The U.S. House of Representatives Thursday night passed a bill to strengthen protections for workers trying to join together in a union.
The Protecting the Right to Organize (PRO) Act would create new penalties for employers who illegally intimidate or fire workers for organizing a union. It would repeal state right-to-work laws, protect the right to strike and give workers new tools for bargaining a first contract swiftly.
A top legislative priority for organized labor since Democrats took control of the House a year ago, the PRO Act would be the most consequential labor-law reform in 80 years – if it weren’t dead on arrival in the Republican-controlled Senate.
Still, the House vote affirms that labor-law reform remains a key piece of Democrats’ election-year agenda.
AFL-CIO President Richard Trumka called the PRO Act “the most significant piece of legislation that will come before Congress this year,” and said the nation’s largest labor federation would use today’s vote to draw a line in the sand.
“Those who would oppose, derail or delay this important legislation, do not ask us for a dollar or a door-knock. We won’t be coming,” Trumka said during a Capitol press conference. “But stand with us today, and we’ll stand with you tomorrow.”
Trumka’s message echoed loud and clear with federal lawmakers from Minnesota, who received calls from over 100 union members and retirees gathered for a conference in Minneapolis today.
“Our outdated labor laws are no longer effective to make sure working people have their voices heard,” the Minnesota AFL-CIO’s Melissa Hysing told activists attending the federation’s two-day campaigns conference. “The PRO Act restores fairness to the economy and ensures working people share in the massive wealth we have helped create.”
Four DFLers co-sponsored the PRO Act: Reps. Angie Craig, Betty McCollum, Ilhan Omar and Collin Peterson. Rep. Dean Phillips also voted in favor of the bill.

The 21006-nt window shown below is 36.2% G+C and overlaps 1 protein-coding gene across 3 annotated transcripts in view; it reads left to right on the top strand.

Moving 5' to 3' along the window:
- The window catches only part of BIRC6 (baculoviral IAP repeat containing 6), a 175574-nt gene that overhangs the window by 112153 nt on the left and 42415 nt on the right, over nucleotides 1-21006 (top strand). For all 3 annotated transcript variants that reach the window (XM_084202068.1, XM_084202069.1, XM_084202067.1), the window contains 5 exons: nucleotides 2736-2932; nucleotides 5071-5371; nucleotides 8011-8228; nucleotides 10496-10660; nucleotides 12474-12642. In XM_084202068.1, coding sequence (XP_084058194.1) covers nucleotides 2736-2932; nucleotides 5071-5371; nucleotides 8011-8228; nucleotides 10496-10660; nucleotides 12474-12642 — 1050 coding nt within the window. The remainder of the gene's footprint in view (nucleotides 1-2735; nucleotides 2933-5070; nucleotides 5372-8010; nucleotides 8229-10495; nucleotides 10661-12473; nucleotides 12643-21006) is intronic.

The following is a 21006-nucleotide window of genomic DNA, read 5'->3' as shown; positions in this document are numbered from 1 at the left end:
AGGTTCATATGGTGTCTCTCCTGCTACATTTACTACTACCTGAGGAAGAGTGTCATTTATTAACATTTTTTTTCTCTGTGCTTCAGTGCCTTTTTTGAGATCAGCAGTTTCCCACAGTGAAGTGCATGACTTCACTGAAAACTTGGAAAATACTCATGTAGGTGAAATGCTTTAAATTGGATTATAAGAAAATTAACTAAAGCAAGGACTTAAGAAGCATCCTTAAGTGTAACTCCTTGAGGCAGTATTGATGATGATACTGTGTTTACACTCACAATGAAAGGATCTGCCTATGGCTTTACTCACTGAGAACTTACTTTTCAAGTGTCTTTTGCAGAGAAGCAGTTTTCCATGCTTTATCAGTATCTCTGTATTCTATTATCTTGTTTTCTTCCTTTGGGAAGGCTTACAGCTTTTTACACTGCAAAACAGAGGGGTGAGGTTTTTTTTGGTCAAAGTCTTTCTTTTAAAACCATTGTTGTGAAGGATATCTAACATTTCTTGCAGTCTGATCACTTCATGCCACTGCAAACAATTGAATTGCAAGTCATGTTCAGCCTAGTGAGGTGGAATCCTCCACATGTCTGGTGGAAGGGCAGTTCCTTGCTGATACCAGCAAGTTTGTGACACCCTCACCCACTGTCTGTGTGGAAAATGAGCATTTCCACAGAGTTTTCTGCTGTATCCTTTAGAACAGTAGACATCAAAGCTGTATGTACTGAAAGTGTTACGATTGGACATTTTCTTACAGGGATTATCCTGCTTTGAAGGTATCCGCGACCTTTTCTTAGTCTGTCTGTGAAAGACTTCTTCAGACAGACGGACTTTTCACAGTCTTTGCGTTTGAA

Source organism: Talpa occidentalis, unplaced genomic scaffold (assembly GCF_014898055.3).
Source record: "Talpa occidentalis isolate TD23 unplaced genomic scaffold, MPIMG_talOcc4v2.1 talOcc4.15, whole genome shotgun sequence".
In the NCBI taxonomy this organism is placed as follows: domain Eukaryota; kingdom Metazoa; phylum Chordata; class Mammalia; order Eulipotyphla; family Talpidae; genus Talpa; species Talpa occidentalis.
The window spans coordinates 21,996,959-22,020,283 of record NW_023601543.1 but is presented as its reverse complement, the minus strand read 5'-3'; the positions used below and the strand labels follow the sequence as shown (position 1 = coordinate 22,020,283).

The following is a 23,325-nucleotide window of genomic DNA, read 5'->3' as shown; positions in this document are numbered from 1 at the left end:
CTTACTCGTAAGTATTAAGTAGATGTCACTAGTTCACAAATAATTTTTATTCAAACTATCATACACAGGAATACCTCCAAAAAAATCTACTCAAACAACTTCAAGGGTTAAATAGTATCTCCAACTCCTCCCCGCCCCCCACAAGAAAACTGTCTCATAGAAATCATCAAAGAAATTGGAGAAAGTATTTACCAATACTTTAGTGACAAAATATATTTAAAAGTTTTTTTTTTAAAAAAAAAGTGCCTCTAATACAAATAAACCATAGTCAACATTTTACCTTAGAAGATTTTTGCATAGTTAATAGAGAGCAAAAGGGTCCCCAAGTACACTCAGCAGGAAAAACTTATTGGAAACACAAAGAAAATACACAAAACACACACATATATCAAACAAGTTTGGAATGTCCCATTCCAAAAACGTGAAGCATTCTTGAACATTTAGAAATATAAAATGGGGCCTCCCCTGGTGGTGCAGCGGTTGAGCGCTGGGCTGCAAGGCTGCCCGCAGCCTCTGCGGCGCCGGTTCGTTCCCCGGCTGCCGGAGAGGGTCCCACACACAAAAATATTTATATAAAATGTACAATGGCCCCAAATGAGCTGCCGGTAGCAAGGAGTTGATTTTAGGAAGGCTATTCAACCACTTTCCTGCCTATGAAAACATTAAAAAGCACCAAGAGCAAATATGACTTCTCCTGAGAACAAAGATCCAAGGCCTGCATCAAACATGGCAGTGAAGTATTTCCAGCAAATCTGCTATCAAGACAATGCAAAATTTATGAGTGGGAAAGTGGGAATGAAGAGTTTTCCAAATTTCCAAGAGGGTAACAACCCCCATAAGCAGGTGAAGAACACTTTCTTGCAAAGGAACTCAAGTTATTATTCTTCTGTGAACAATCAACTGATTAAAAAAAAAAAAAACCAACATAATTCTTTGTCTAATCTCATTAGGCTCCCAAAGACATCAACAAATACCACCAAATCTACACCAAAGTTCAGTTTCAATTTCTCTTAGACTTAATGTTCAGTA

McCollum, who represents Minnesota’s 4th Congressional District, said the PRO Act would restore fairness to the economy and help curb rising income inequality.
“The PRO Act strengthens workers’ power to stand together and negotiate for higher pay and better benefits,” she said. “For women who are part of a union, the gender pay gap is nearly eliminated, and union members of color have nearly five times the median wealth of their non-union counterparts.
“Anti-union and anti-worker attacks have led to the decline of the middle class. It’s time we pass the PRO Act and restore the constitutional right to organize, putting power back into the hands of American workers.”
Despite polls showing historically high public support for unions last year, the percentage of U.S. workers who belong to unions continued a four-decade decline. An MIT survey from 2018 found about half of private-sector workers, or 60 million people, wanted a union. Only 6.4% actually have one.
The disconnect, union organizers say, stems from bosses’ increasing disregard for laws meant to protect workers during union organizing drives. Employers broke the law in 41.5% of union elections overseen by the National Labor Relations Board in 2016 and 2017.
“They just view it as a cost of doing business,” Jeff Lachler, a Minneapolis-based organizer with the Communications Workers of America, said. “There’s every incentive in the world to break the law, and there’s no real downside as long as you succeed in keeping the union out.”
While federal law prohibits employers from harassing, threatening or firing workers for supporting a union drive, the penalties for breaking those laws lack teeth.
In many cases, employers found guilty of breaking the law must post a notice acknowledging their misdeeds or making workers aware of their rights. In the case of workers fired for union activity, employers have to reinstate them with back pay, if they haven’t already moved on to another job.
But the process, which includes board filings, hearings and appeals, is lengthy, and that works to employers’ benefit, Lachler said.
“Even if they have to bring the worker back, there are no punitive damages,” he said. “In the meantime, they’ve succeeded in scaring everybody else from going through with an organizing drive.”
In addition to giving the NLRB authority to fine employers who break labor law, the PRO Act allows workers to seek justice in court. That would be key for workers who can’t afford to wait for the lengthy NLRB process to run its course.
Other provisions of the bill would prohibit employers from permanently replacing workers who strike, and make so-called “secondary strikes” legal, allowing workers to strike in solidarity with their co-workers.
The PRO Act would make mediation and arbitration mandatory to settle lengthy disputes over first contracts. Nearly half of newly formed unions fail to reach a contract with the employers.
The bill also includes provisions to stop employers from misclassifying workers as “independent contractors” in order to avoid workers comp and other liabilities. It would make fast-food companies and other franchising corporations more responsible for labor practices throughout their chain.
And it would require employers to disclose whether they are paying an outside firm to help defeat a union organizing campaign. A recent analysis found employers pay about $340 million annually to outside firms for “union avoidance.”